SOX2 functions as a molecular rheostat to control the growth, tumorigenicity and drug responses of pancreatic ductal adenocarcinoma cells
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Erin L. Wuebben1, Phillip J. Wilder1, Jesse L. Cox2, James A. Grunkemeyer1, Thomas Caffrey1, Michael A. Hollingsworth1, Angie Rizzino1,3
1Eppley Institute for Research in Cancer and Allied Diseases, University of Nebraska Medical Center, Omaha, Nebraska 68198-5950, USA
2Department of Pathology and Microbiology, University of Nebraska Medical Center, Omaha, Nebraska 68198-3135, USA
3Department of Biochemistry and Molecular Biology, University of Nebraska Medical Center, Omaha, Nebraska 68198-5870, USA
Angie Rizzino, e-mail: [email protected]
Keywords: SOX2, pancreatic cancer, MEK inhibitors, AKT inhibitors, drug resistance
Received: January 27, 2016 Accepted: April 16, 2016 Published: April 26, 2016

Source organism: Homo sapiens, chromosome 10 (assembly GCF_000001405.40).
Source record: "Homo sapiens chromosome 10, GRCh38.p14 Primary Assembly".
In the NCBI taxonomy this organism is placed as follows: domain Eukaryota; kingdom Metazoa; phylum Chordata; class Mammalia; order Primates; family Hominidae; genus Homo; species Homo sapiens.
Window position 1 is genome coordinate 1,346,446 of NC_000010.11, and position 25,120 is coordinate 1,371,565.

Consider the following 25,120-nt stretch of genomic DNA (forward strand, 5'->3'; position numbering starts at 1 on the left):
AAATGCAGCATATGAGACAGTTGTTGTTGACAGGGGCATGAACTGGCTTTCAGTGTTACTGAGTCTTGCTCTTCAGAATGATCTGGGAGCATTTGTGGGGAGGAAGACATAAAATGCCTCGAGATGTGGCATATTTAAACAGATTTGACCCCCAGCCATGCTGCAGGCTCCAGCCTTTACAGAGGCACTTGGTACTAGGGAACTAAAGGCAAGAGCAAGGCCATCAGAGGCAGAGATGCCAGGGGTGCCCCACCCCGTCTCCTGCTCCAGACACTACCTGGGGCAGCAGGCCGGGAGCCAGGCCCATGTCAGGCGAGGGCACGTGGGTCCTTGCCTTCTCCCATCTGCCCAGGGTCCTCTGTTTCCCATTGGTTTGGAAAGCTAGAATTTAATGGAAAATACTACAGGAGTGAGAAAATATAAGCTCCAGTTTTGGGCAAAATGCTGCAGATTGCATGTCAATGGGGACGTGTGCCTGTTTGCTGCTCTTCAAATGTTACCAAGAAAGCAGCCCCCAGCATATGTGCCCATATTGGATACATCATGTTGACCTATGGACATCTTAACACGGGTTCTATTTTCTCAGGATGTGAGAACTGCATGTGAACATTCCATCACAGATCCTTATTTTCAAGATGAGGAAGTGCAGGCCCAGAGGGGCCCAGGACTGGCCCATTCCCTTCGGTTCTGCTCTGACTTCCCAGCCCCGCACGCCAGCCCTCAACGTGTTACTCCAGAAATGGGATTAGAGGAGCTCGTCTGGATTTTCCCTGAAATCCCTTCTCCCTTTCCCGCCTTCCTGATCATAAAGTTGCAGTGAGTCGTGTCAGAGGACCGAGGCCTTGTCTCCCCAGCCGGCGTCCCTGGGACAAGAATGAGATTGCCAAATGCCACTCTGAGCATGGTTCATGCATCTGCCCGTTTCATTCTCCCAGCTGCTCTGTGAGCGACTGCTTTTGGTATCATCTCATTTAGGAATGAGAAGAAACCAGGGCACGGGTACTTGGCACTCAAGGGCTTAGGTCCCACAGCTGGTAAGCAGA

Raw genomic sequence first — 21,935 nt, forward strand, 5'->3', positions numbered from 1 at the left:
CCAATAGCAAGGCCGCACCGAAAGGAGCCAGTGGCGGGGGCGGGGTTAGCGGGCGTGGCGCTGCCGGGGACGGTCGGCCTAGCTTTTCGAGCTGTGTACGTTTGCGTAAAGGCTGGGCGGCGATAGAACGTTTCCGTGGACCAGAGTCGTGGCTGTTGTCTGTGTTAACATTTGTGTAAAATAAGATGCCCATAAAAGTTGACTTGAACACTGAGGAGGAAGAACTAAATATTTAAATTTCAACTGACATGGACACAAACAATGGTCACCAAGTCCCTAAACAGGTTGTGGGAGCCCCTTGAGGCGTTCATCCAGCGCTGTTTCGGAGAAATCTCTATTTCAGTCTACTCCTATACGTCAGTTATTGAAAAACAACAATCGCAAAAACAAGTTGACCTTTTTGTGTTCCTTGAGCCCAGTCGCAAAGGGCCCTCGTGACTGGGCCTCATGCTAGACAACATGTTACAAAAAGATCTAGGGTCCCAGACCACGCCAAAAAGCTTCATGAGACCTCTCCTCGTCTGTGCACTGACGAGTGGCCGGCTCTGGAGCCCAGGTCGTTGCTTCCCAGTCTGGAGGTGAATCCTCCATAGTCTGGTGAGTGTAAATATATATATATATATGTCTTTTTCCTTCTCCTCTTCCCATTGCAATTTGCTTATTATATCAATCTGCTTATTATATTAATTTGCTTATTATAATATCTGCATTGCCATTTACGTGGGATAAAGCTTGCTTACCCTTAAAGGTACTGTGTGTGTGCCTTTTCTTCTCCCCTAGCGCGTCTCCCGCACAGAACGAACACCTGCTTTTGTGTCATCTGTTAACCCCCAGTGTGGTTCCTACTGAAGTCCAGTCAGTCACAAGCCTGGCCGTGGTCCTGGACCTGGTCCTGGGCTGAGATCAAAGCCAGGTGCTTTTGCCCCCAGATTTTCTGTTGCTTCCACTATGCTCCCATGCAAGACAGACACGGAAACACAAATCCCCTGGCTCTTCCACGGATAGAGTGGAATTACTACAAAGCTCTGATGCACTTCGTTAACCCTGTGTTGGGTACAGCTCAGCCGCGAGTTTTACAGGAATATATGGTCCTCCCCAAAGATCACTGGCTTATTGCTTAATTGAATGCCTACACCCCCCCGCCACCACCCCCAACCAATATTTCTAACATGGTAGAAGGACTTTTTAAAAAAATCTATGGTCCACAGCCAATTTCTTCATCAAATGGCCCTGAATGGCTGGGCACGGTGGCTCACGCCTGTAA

Pancreatic ductal adenocarcinoma (PDAC) is a highly deadly malignancy. Expression of the stem cell transcription factor SOX2 increases during progression of PDAC. Knockdown of SOX2 in PDAC cell lines decreases growth in vitro; whereas, stable overexpression of SOX2 in one PDAC cell line reportedly increases growth in vitro. Here, we reexamined the role of SOX2 in PDAC cells, because inducible SOX2 overexpression in other tumor cell types inhibits growth. In this study, four PDAC cell lines were engineered for inducible overexpression of SOX2 or inducible knockdown of SOX2. Remarkably, inducible overexpression of SOX2 in PDAC cells inhibits growth in vitro and reduces tumorigenicity. Additionally, inducible knockdown of SOX2 in PDAC cells reduces growth in vitro and in vivo. Thus, growth and tumorigenicity of PDAC cells is highly dependent on the expression of optimal levels of SOX2 – a hallmark of molecular rheostats. We also determined that SOX2 alters the responses of PDAC cells to drugs used in PDAC clinical trials. Increasing SOX2 reduces growth inhibition mediated by MEK and AKT inhibitors; whereas knockdown of SOX2 further reduces growth when PDAC cells are treated with these inhibitors. Thus, targeting SOX2, or its mode of action, could improve the treatment of PDAC.
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